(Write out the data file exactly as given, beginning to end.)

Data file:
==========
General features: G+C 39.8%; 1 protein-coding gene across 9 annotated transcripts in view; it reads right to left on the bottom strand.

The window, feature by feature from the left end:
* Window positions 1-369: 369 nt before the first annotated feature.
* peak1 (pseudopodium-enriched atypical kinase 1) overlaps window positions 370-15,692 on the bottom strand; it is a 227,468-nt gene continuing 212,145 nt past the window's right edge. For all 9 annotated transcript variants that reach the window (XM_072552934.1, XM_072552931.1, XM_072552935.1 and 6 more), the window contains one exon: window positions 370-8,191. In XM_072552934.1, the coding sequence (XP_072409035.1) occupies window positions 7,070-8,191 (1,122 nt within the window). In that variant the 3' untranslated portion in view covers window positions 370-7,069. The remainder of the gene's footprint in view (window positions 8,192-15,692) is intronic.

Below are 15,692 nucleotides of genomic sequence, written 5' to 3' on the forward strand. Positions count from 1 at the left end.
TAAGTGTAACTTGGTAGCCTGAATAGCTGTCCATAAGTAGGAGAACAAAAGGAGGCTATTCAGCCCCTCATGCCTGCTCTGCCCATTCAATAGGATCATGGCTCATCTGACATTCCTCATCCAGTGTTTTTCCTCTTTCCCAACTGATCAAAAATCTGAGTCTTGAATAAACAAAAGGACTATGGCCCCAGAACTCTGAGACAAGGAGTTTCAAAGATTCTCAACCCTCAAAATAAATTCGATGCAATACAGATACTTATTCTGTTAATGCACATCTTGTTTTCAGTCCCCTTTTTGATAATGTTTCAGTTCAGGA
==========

General features: G+C 39.8%; 1 protein-coding gene across 9 annotated transcripts in view; it reads right to left on the bottom strand.

The window, feature by feature from the left end:
* Window positions 1-369: 369 nt before the first annotated feature.
* peak1 (pseudopodium-enriched atypical kinase 1) overlaps window positions 370-15,692 on the bottom strand; it is a 227,468-nt gene continuing 212,145 nt past the window's right edge. For all 9 annotated transcript variants that reach the window (XM_072552934.1, XM_072552931.1, XM_072552935.1 and 6 more), the window contains one exon: window positions 370-8,191. In XM_072552934.1, the coding sequence (XP_072409035.1) occupies window positions 7,070-8,191 (1,122 nt within the window). In that variant the 3' untranslated portion in view covers window positions 370-7,069. The remainder of the gene's footprint in view (window positions 8,192-15,692) is intronic.

Below are 15,692 nucleotides of genomic sequence, written 5' to 3' on the forward strand. Positions count from 1 at the left end.
TAAGTGTAACTTGGTAGCCTGAATAGCTGTCCATAAGTAGGAGAACAAAAGGAGGCTATTCAGCCCCTCATGCCTGCTCTGCCCATTCAATAGGATCATGGCTCATCTGACATTCCTCATCCAGTGTTTTTCCTCTTTCCCAACTGATCAAAAATCTGAGTCTTGAATAAACAAAAGGACTATGGCCCCAGAACTCTGAGACAAGGAGTTTCAAAGATTCTCAACCCTCAAAATAAATTCGATGCAATACAGATACTTATTCTGTTAATGCACATCTTGTTTTCAGTCCCCTTTTTGATAATGTTTCAGTTCAGGA